That feels like what I’m doing here, but golly, watching the Red Sox trot out pitchers that Lou Brown would have cut from Cleveland camp while Mookie Betts hits home runs into swimming pools, it’s hard not to bellyache a little.

Like everything else happening right now, I hope it’s only temporary, but fear the long lasting ramifications.
Drop The Puck in Orono?
Fingers Crossed.
By Ryan McLaughlin
The hope for a University of Maine hockey season got higher on Wednesday afternoon. 

Hockey East announced that the league intends to play the 2020-21 season in its entirety while emphasizing competition between league members.

A start date and schedules have not been announced. but this is good news for UMaine and its Hockey East brethren. 

Realistically, non-conference games were not going to happen in college hockey this year, especially after major college football conferences announced plans to have teams play within the leagues. 

So that means no trip to Omaha for the Black Bears this winter after the Mavericks played a two-game series in Maine last winter. 

Now, you may ask, what does this mean for UMaine? 

Hockey East fully intends on constructing balanced scheduling models to ensure player and staff safety. Whether or not fans will be allowed inside Alfond Arena this winter remains to be seen. 

Of all the teams in Hockey East, UMaine traditionally faces the longest road trips. It takes roughly 2 hours and 45 minutes just to get out of Maine if you're traveling by bus from Orono, and that's if the weather isn't lousy. I'm sure Hockey East will want to have road teams implement "down and back" bus trips in which hotel stays are not necessary. 

"Hockey East's geography allows the league to conduct conference competition, including the men's and women's championships, while mitigating non-essential travel and allowing maximum flexibility to adjust its schedule based on every-changing developments and best medical practices surrounding the COVID-19 pandemic," the league said in a statement released Wednesday.

The travel situation in terms of how UMaine will handle its road trips remains to be seen, but for now, we as journalists and fans should be thrilled Hockey East plans to make an effort to get the 2020-21 season started and completed safely.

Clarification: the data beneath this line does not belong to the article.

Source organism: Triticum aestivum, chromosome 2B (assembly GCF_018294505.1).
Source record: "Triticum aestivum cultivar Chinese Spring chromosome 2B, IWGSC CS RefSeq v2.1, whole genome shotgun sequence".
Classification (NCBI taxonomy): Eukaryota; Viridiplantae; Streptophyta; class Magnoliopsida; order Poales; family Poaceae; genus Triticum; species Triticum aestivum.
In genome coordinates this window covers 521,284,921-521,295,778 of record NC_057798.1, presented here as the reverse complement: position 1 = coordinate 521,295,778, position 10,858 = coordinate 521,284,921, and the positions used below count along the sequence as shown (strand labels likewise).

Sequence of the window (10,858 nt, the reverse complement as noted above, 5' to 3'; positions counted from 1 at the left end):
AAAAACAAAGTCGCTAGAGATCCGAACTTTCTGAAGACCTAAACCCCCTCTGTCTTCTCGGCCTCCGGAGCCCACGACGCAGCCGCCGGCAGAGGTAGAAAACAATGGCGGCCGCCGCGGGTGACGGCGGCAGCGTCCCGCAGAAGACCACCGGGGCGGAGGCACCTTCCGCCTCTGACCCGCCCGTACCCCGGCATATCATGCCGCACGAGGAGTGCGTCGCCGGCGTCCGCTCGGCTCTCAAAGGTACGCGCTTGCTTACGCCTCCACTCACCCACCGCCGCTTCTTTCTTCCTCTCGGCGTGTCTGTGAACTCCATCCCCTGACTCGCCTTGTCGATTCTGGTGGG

We probably won't see the puck drop until December at the earliest. We probably won't see fans inside the Alfond unless Governor Mills increases the amount of people allowed at indoor gatherings in Maine - it remains at 50 - and I don't see that changing anytime soon. 

Hockey East and its institutions have the health and well-being of its student-athletes, coaches and staff at heart, and while it will be unusual to see no non-conference games, this is the only way we're going to see a college hockey season. 

Random Thoughts On A Humid Summer Day

By Ryan McLaughlin
Drumming up a few observations while pondering what the Dog Days of August will look like in a not-so-normal sports world of 2020. 

- The 2020 Boston Red Sox are an unwatchable product. 
The opening-day beatdown of the Triple-A caliber Baltimore Orioles was all a mirage. 

Bill Parcells once said "you are what your record says you are," and this band of Red Sox is a shell of the team that won 119 games and a World Series just a couple years ago.

The tone was set when Mookie Betts and David Price were shipped to the Dodgers in a Tampa Bay Rays/Oakland A's-esque salary dump. Chris Sale having Tommy John surgery and Eduardo Rodriguez opting out of the season due to COVID-19 - may both of them be healthy for 2021 - didn't help the pitching staff. 

If Nathan Evoldi is your ace, you're not going anywhere. 

If the losing keeps up, pending free agent J.D. Martinez may be gone at the trade deadline. 

- With Dont'a Hightower and Patrick Chung the most prominent Patriots opting out of the 2020 season due to COVID-19, it begs the question, what will Bill Belichick's defense look like? 

I'm not worried about the secondary. Even with the oft-injured Chung opting out, the Pats still have arguably the best secondary in football. But Hightower is the captain of the defense and one of the game's best linebackers.

That core already lost Jamie Collins and Kyle Van Noy to free agency. Ju'Wahn Bentley is the most experienced guy in that group. 

Starting right tackle Marcus Cannon will also keep his helmet in his locker this fall, which is a significant blow to the offensive line.